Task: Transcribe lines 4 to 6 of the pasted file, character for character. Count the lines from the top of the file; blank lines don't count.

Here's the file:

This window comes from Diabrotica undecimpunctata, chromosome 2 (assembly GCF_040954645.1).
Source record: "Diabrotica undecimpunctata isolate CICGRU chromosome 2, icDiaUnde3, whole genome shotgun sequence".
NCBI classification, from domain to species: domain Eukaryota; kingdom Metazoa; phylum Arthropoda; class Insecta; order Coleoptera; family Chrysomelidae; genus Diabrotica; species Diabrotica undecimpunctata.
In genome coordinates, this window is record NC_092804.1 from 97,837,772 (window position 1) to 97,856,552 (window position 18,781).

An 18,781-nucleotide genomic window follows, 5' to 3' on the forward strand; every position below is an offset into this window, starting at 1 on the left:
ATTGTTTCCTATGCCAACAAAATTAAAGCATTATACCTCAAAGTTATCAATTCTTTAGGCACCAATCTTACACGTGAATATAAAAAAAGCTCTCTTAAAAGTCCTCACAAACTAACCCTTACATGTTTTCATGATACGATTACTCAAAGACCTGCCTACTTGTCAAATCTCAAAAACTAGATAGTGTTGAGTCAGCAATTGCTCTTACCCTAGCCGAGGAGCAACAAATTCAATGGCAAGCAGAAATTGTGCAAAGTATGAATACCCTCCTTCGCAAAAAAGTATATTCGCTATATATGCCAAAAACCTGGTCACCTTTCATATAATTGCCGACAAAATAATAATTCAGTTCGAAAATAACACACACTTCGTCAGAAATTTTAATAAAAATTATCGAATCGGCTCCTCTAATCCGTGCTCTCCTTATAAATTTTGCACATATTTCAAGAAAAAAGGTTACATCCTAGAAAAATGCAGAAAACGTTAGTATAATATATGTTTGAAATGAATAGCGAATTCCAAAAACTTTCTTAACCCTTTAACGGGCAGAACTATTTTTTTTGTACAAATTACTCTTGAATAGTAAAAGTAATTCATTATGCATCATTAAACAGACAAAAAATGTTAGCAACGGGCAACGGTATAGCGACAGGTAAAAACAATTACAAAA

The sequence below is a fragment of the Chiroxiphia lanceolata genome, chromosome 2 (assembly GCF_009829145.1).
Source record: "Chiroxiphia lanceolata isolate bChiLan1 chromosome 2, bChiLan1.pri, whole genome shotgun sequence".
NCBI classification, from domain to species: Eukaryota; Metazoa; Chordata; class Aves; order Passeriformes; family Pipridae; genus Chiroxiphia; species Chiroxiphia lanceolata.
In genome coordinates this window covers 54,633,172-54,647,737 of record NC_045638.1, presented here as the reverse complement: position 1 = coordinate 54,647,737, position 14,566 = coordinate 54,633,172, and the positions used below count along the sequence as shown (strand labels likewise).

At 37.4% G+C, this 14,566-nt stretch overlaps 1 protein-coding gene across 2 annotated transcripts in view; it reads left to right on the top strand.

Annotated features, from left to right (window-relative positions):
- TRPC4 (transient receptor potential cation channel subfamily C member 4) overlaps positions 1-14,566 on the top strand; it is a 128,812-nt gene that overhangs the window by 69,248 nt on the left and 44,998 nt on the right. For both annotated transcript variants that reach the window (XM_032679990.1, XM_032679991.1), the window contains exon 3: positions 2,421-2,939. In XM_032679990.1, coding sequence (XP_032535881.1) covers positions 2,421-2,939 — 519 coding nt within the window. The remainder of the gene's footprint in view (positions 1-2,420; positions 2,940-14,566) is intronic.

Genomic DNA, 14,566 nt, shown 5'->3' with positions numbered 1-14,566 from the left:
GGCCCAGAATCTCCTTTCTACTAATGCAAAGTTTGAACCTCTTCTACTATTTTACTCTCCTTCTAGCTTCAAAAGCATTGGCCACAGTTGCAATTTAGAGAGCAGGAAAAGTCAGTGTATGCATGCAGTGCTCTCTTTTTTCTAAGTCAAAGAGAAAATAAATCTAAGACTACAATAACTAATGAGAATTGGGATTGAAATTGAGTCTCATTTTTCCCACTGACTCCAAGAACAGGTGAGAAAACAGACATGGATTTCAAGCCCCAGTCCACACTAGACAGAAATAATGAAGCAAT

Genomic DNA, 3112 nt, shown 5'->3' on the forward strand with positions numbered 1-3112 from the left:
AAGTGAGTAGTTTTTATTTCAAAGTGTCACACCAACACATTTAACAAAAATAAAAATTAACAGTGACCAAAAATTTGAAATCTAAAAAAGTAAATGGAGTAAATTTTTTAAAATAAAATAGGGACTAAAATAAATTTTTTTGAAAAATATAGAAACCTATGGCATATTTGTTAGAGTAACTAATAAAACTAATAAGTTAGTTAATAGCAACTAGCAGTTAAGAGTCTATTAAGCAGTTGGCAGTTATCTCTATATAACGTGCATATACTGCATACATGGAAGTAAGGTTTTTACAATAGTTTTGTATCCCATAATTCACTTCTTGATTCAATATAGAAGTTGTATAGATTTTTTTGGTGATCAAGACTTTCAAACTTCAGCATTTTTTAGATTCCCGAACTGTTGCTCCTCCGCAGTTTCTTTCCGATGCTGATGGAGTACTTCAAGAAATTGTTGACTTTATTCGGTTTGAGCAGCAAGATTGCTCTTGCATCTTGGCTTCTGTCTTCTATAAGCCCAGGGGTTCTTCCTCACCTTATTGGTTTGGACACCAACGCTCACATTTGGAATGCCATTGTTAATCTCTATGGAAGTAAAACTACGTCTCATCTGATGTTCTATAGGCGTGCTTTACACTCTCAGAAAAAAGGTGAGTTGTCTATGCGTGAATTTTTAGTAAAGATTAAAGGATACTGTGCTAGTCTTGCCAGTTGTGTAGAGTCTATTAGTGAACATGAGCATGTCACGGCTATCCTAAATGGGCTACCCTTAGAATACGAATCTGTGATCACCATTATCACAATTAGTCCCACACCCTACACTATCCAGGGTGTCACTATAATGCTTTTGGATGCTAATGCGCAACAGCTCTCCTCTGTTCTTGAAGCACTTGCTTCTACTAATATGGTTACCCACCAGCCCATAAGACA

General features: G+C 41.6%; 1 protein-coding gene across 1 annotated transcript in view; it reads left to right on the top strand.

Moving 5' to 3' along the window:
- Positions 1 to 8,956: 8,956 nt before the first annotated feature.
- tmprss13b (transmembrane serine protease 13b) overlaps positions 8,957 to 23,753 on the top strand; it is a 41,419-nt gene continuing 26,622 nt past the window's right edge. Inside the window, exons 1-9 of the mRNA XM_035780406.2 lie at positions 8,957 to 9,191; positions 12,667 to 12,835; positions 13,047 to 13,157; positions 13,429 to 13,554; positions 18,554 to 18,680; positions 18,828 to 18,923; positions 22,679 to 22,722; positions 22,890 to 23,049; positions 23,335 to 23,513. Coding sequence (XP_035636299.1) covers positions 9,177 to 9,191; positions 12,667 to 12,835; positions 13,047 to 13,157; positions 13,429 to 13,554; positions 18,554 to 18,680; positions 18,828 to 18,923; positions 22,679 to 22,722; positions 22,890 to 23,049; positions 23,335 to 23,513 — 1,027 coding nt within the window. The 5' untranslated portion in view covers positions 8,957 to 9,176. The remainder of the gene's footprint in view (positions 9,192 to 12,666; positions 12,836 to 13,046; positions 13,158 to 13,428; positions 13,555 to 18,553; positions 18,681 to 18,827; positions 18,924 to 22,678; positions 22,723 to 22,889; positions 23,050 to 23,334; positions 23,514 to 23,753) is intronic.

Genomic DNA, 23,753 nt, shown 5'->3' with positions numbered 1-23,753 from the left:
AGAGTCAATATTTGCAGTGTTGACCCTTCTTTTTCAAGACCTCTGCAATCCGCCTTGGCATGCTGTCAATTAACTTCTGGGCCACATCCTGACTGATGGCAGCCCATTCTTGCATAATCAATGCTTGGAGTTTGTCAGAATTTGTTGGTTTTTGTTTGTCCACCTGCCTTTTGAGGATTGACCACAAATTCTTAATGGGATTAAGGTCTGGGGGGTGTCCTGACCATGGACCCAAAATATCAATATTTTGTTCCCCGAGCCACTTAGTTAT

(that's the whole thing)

In genome coordinates, this window is record NC_092804.1 from 97,837,772 (window position 1) to 97,856,552 (window position 18,781).

An 18,781-nucleotide genomic window follows, 5' to 3' on the forward strand; every position below is an offset into this window, starting at 1 on the left:
ATTGTTTCCTATGCCAACAAAATTAAAGCATTATACCTCAAAGTTATCAATTCTTTAGGCACCAATCTTACACGTGAATATAAAAAAAGCTCTCTTAAAAGTCCTCACAAACTAACCCTTACATGTTTTCATGATACGATTACTCAAAGACCTGCCTACTTGTCAAATCTCAAAAACTAGATAGTGTTGAGTCAGCAATTGCTCTTACCCTAGCCGAGGAGCAACAAATTCAATGGCAAGCAGAAATTGTGCAAAGTATGAATACCCTCCTTCGCAAAAAAGTATATTCGCTATATATGCCAAAAACCTGGTCACCTTTCATATAATTGCCGACAAAATAATAATTCAGTTCGAAAATAACACACACTTCGTCAGAAATTTTAATAAAAATTATCGAATCGGCTCCTCTAATCCGTGCTCTCCTTATAAATTTTGCACATATTTCAAGAAAAAAGGTTACATCCTAGAAAAATGCAGAAAACGTTAGTATAATATATGTTTGAAATGAATAGCGAATTCCAAAAACTTTCTTAACCCTTTAACGGGCAGAACTATTTTTTTTGTACAAATTACTCTTGAATAGTAAAAGTAATTCATTATGCATCATTAAACAGACAAAAAATGTTAGCAACGGGCAACGGTATAGCGACAGGTAAAAACAATTACAAAA